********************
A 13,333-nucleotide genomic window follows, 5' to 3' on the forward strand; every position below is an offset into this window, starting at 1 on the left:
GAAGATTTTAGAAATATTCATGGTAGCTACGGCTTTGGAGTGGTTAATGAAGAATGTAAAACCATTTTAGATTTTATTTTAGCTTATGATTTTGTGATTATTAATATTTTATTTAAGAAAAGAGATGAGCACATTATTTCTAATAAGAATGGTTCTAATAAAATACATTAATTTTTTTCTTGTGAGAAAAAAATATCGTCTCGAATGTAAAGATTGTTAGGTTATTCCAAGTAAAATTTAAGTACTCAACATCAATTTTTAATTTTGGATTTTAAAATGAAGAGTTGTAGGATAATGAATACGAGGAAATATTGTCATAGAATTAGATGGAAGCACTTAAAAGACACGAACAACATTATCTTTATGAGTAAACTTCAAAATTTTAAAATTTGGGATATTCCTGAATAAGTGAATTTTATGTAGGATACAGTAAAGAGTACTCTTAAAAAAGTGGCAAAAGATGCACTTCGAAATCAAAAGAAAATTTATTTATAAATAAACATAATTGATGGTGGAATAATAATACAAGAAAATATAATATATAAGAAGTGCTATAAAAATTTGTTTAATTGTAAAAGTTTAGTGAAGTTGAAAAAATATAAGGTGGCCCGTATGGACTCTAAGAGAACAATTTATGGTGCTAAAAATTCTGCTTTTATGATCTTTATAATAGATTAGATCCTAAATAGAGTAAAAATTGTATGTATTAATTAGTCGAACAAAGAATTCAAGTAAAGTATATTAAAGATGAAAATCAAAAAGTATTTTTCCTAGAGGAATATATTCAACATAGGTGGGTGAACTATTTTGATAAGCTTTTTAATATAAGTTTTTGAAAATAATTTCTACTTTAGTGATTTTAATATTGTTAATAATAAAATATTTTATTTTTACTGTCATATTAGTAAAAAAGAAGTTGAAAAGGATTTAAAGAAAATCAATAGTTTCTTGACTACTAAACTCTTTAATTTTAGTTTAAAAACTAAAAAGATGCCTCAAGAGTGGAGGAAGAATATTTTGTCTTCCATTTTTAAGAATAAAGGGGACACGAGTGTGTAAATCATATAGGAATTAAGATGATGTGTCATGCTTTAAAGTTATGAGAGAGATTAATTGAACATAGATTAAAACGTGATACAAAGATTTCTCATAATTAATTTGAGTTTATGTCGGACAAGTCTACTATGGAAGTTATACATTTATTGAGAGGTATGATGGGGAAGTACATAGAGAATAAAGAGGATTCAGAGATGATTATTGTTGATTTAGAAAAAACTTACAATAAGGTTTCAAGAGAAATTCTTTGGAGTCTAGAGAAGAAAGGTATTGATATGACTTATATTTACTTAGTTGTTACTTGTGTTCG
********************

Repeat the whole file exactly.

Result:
A 13,333-nucleotide genomic window follows, 5' to 3' on the forward strand; every position below is an offset into this window, starting at 1 on the left:
GAAGATTTTAGAAATATTCATGGTAGCTACGGCTTTGGAGTGGTTAATGAAGAATGTAAAACCATTTTAGATTTTATTTTAGCTTATGATTTTGTGATTATTAATATTTTATTTAAGAAAAGAGATGAGCACATTATTTCTAATAAGAATGGTTCTAATAAAATACATTAATTTTTTTCTTGTGAGAAAAAAATATCGTCTCGAATGTAAAGATTGTTAGGTTATTCCAAGTAAAATTTAAGTACTCAACATCAATTTTTAATTTTGGATTTTAAAATGAAGAGTTGTAGGATAATGAATACGAGGAAATATTGTCATAGAATTAGATGGAAGCACTTAAAAGACACGAACAACATTATCTTTATGAGTAAACTTCAAAATTTTAAAATTTGGGATATTCCTGAATAAGTGAATTTTATGTAGGATACAGTAAAGAGTACTCTTAAAAAAGTGGCAAAAGATGCACTTCGAAATCAAAAGAAAATTTATTTATAAATAAACATAATTGATGGTGGAATAATAATACAAGAAAATATAATATATAAGAAGTGCTATAAAAATTTGTTTAATTGTAAAAGTTTAGTGAAGTTGAAAAAATATAAGGTGGCCCGTATGGACTCTAAGAGAACAATTTATGGTGCTAAAAATTCTGCTTTTATGATCTTTATAATAGATTAGATCCTAAATAGAGTAAAAATTGTATGTATTAATTAGTCGAACAAAGAATTCAAGTAAAGTATATTAAAGATGAAAATCAAAAAGTATTTTTCCTAGAGGAATATATTCAACATAGGTGGGTGAACTATTTTGATAAGCTTTTTAATATAAGTTTTTGAAAATAATTTCTACTTTAGTGATTTTAATATTGTTAATAATAAAATATTTTATTTTTACTGTCATATTAGTAAAAAAGAAGTTGAAAAGGATTTAAAGAAAATCAATAGTTTCTTGACTACTAAACTCTTTAATTTTAGTTTAAAAACTAAAAAGATGCCTCAAGAGTGGAGGAAGAATATTTTGTCTTCCATTTTTAAGAATAAAGGGGACACGAGTGTGTAAATCATATAGGAATTAAGATGATGTGTCATGCTTTAAAGTTATGAGAGAGATTAATTGAACATAGATTAAAACGTGATACAAAGATTTCTCATAATTAATTTGAGTTTATGTCGGACAAGTCTACTATGGAAGTTATACATTTATTGAGAGGTATGATGGGGAAGTACATAGAGAATAAAGAGGATTCAGAGATGATTATTGTTGATTTAGAAAAAACTTACAATAAGGTTTCAAGAGAAATTCTTTGGAGTCTAGAGAAGAAAGGTATTGATATGACTTATATTTACTTAGTTGTTACTTGTGTTCG